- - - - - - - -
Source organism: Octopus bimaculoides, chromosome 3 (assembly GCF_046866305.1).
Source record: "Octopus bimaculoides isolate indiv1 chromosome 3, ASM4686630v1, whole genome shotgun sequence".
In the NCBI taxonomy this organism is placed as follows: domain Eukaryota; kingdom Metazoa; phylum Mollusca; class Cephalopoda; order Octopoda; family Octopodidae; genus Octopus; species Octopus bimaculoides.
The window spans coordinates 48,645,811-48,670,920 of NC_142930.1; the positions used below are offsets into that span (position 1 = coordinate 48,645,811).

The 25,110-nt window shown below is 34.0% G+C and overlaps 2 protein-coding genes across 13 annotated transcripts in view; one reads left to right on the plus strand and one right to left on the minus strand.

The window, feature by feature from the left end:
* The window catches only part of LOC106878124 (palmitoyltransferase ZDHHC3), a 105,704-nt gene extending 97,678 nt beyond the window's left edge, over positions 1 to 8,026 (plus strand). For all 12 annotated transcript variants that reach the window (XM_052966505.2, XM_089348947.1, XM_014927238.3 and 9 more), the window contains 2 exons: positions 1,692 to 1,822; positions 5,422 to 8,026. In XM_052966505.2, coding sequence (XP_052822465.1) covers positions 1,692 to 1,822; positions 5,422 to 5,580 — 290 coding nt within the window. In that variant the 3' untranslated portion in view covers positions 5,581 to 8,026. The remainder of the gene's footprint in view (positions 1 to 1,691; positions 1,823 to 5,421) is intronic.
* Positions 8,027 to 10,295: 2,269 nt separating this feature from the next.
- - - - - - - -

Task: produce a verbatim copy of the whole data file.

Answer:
Source organism: Octopus bimaculoides, chromosome 3 (assembly GCF_046866305.1).
Source record: "Octopus bimaculoides isolate indiv1 chromosome 3, ASM4686630v1, whole genome shotgun sequence".
In the NCBI taxonomy this organism is placed as follows: domain Eukaryota; kingdom Metazoa; phylum Mollusca; class Cephalopoda; order Octopoda; family Octopodidae; genus Octopus; species Octopus bimaculoides.
The window spans coordinates 48,645,811-48,670,920 of NC_142930.1; the positions used below are offsets into that span (position 1 = coordinate 48,645,811).

The 25,110-nt window shown below is 34.0% G+C and overlaps 2 protein-coding genes across 13 annotated transcripts in view; one reads left to right on the plus strand and one right to left on the minus strand.

The window, feature by feature from the left end:
* The window catches only part of LOC106878124 (palmitoyltransferase ZDHHC3), a 105,704-nt gene extending 97,678 nt beyond the window's left edge, over positions 1 to 8,026 (plus strand). For all 12 annotated transcript variants that reach the window (XM_052966505.2, XM_089348947.1, XM_014927238.3 and 9 more), the window contains 2 exons: positions 1,692 to 1,822; positions 5,422 to 8,026. In XM_052966505.2, coding sequence (XP_052822465.1) covers positions 1,692 to 1,822; positions 5,422 to 5,580 — 290 coding nt within the window. In that variant the 3' untranslated portion in view covers positions 5,581 to 8,026. The remainder of the gene's footprint in view (positions 1 to 1,691; positions 1,823 to 5,421) is intronic.
* Positions 8,027 to 10,295: 2,269 nt separating this feature from the next.